That’s what a lot of young adults and employers used to think, which is why 1/3 of young adults were uninsured until 2010, the largest proportion of uninsured for any age group. As someone who is currently in this age group, I find the lack of coverage scary. This means that we were at higher risk for huge medical bills when we were working hard to pay off student loans or just trying to make ends meet living on our own for the first time. Just because we are young doesn’t mean accidents can’t happen or we can’t get sick: a distracted driver could hit us on the road, we could get hurt at work, or catch something from friends or co-workers. If we get really hurt or sick, the median hospital cost per person in 2008 was $18,142, and I don’t know about you but I certainly don’t have that much money lying around (http://www.facethefactsusa.org/facts/hospital-costs-nearly-double-in-decade/).
Some good news is that if your parents are insured, you can stay on their policy until you turn 26. This is because of the Affordable Care Act (ACA), the health reform law passed in 2010. But what if your parents aren’t insured? Or if you are over 26? Why should you spend your money on health insurance you might not need? There are many reasons, but I’ll highlight two.
First, it will likely save you money. The ACA made insurance companies cover a lot of preventive services for free, like well-visits and flu shots. As someone who did a lot of babysitting during school, I will tell you that a flu shot is a very important thing to have because I caught everything from those kids! Also, ladies, insurance companies are now required to cover birth control for free. That means it will cost you absolutely nothing to fill your prescription, or get an IUD or a hormonal implant.
Second, it will keep you healthier for longer because you won’t have to worry about being able to afford a doctor. You will have access to preventive care which means you can have regular conversations with the same doctor about any health concerns that you have, and you won’t have to worry about being able to afford a prescription or doctor’s visit when you are sick. If you have always had insurance, then this may not seem like a big deal, but it is. Not being able to see a primary care doctor on a regular basis means that conditions could go undiagnosed and untreated, which makes your health outcomes worse. If you get sick and don’t have insurance, you would potentially have to pay full price at an urgent care center for a strep throat diagnosis, and then full price for the prescription, which means you could pay over $100 for something that could have cost you $20 with insurance. Having to pay this much money would likely discourage you from going to get an illness checked out, meaning you would get sicker, miss more work, and it would cost more money to get better. Not an ideal situation if you are living paycheck to paycheck or trying to put some money away for a future purchase.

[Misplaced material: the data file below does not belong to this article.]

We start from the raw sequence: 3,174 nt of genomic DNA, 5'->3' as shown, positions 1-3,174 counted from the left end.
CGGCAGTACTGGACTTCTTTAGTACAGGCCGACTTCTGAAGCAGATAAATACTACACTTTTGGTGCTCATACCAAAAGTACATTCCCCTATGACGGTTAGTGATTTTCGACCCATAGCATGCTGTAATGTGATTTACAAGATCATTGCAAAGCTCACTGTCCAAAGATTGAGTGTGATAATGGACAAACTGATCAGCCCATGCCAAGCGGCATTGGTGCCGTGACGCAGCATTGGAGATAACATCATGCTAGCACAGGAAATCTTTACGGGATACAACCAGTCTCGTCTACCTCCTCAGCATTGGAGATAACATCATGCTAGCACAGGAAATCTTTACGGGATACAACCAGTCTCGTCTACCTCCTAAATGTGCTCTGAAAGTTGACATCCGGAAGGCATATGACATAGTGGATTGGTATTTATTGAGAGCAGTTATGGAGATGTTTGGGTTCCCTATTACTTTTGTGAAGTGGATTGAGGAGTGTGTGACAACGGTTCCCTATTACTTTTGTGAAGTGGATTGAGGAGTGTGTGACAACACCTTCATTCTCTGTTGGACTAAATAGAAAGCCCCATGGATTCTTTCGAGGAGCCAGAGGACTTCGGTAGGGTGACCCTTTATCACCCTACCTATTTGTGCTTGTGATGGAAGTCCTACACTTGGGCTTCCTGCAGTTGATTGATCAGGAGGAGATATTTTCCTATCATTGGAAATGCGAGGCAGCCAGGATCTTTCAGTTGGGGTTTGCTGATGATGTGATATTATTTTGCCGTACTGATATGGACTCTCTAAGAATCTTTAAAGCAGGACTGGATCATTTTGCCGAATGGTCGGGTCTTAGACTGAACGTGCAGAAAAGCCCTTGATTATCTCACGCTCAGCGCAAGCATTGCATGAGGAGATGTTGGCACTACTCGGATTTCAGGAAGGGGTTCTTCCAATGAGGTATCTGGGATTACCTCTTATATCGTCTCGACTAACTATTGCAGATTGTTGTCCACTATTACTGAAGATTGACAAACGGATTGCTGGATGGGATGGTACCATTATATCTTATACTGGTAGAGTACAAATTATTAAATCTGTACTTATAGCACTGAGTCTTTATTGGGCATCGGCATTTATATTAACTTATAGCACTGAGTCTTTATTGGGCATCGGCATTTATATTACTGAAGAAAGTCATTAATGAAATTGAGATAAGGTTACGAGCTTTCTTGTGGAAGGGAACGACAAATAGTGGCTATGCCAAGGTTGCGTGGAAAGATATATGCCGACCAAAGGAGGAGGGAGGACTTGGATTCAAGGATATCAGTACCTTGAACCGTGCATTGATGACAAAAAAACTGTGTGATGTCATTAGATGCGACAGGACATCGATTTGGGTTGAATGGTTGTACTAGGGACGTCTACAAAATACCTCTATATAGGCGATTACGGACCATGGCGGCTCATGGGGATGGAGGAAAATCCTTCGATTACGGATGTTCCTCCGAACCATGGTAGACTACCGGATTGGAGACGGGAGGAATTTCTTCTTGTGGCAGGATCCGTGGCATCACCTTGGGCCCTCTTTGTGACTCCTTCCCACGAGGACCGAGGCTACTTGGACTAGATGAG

If your parents are uninsured or you are over 26, you don’t get insurance through work, and you make more than $15,000 a year, there is a health insurance option coming your way in October. This fall begins the enrollment in the Health Insurance Marketplace, an online marketplace for you to buy health insurance on your own. You simply fill out a three-page application, you are guaranteed approval, and you would get money from the government to decrease your premium if you make less than $45,000 per year. There is even a super cheap plan only for people under 30 (doesn’t cover much, but really cheap). The whole process will probably take you less than 10 minutes, and you will have health insurance. This means that if you get sick or get hurt, your biggest concern will be getting better, not how you will pay your bills. For some more information, check out our Young Adults fact sheet or www.healthcare.gov.